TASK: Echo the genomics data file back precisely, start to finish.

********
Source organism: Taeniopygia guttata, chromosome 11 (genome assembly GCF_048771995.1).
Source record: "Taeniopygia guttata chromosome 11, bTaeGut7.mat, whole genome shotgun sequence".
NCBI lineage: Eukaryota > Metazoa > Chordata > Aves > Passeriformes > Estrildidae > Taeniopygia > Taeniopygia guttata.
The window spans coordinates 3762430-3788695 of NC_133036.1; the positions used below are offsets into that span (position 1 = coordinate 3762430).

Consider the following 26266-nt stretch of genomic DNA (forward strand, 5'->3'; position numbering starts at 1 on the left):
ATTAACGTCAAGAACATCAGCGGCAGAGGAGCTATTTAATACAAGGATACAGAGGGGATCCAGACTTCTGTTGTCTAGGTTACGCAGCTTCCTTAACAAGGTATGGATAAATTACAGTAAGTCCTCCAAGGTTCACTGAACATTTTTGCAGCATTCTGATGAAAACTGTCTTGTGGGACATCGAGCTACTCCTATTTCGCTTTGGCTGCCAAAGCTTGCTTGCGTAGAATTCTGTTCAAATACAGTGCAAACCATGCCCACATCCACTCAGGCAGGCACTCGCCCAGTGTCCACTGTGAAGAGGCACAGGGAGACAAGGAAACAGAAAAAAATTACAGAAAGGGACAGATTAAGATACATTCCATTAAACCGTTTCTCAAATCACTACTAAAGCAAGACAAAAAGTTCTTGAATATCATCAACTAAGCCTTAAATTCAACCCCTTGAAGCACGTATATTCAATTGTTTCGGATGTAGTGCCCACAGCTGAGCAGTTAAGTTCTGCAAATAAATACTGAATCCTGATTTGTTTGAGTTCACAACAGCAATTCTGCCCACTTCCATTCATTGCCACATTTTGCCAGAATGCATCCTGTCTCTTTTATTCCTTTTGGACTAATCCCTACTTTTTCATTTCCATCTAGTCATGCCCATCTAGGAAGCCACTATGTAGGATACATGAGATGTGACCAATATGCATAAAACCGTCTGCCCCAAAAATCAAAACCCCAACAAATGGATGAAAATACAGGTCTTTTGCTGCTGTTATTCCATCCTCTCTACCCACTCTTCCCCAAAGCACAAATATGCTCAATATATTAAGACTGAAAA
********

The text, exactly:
Source organism: Taeniopygia guttata, chromosome 11 (genome assembly GCF_048771995.1).
Source record: "Taeniopygia guttata chromosome 11, bTaeGut7.mat, whole genome shotgun sequence".
NCBI lineage: Eukaryota > Metazoa > Chordata > Aves > Passeriformes > Estrildidae > Taeniopygia > Taeniopygia guttata.
The window spans coordinates 3762430-3788695 of NC_133036.1; the positions used below are offsets into that span (position 1 = coordinate 3762430).

Consider the following 26266-nt stretch of genomic DNA (forward strand, 5'->3'; position numbering starts at 1 on the left):
ATTAACGTCAAGAACATCAGCGGCAGAGGAGCTATTTAATACAAGGATACAGAGGGGATCCAGACTTCTGTTGTCTAGGTTACGCAGCTTCCTTAACAAGGTATGGATAAATTACAGTAAGTCCTCCAAGGTTCACTGAACATTTTTGCAGCATTCTGATGAAAACTGTCTTGTGGGACATCGAGCTACTCCTATTTCGCTTTGGCTGCCAAAGCTTGCTTGCGTAGAATTCTGTTCAAATACAGTGCAAACCATGCCCACATCCACTCAGGCAGGCACTCGCCCAGTGTCCACTGTGAAGAGGCACAGGGAGACAAGGAAACAGAAAAAAATTACAGAAAGGGACAGATTAAGATACATTCCATTAAACCGTTTCTCAAATCACTACTAAAGCAAGACAAAAAGTTCTTGAATATCATCAACTAAGCCTTAAATTCAACCCCTTGAAGCACGTATATTCAATTGTTTCGGATGTAGTGCCCACAGCTGAGCAGTTAAGTTCTGCAAATAAATACTGAATCCTGATTTGTTTGAGTTCACAACAGCAATTCTGCCCACTTCCATTCATTGCCACATTTTGCCAGAATGCATCCTGTCTCTTTTATTCCTTTTGGACTAATCCCTACTTTTTCATTTCCATCTAGTCATGCCCATCTAGGAAGCCACTATGTAGGATACATGAGATGTGACCAATATGCATAAAACCGTCTGCCCCAAAAATCAAAACCCCAACAAATGGATGAAAATACAGGTCTTTTGCTGCTGTTATTCCATCCTCTCTACCCACTCTTCCCCAAAGCACAAATATGCTCAATATATTAAGACTGAAAA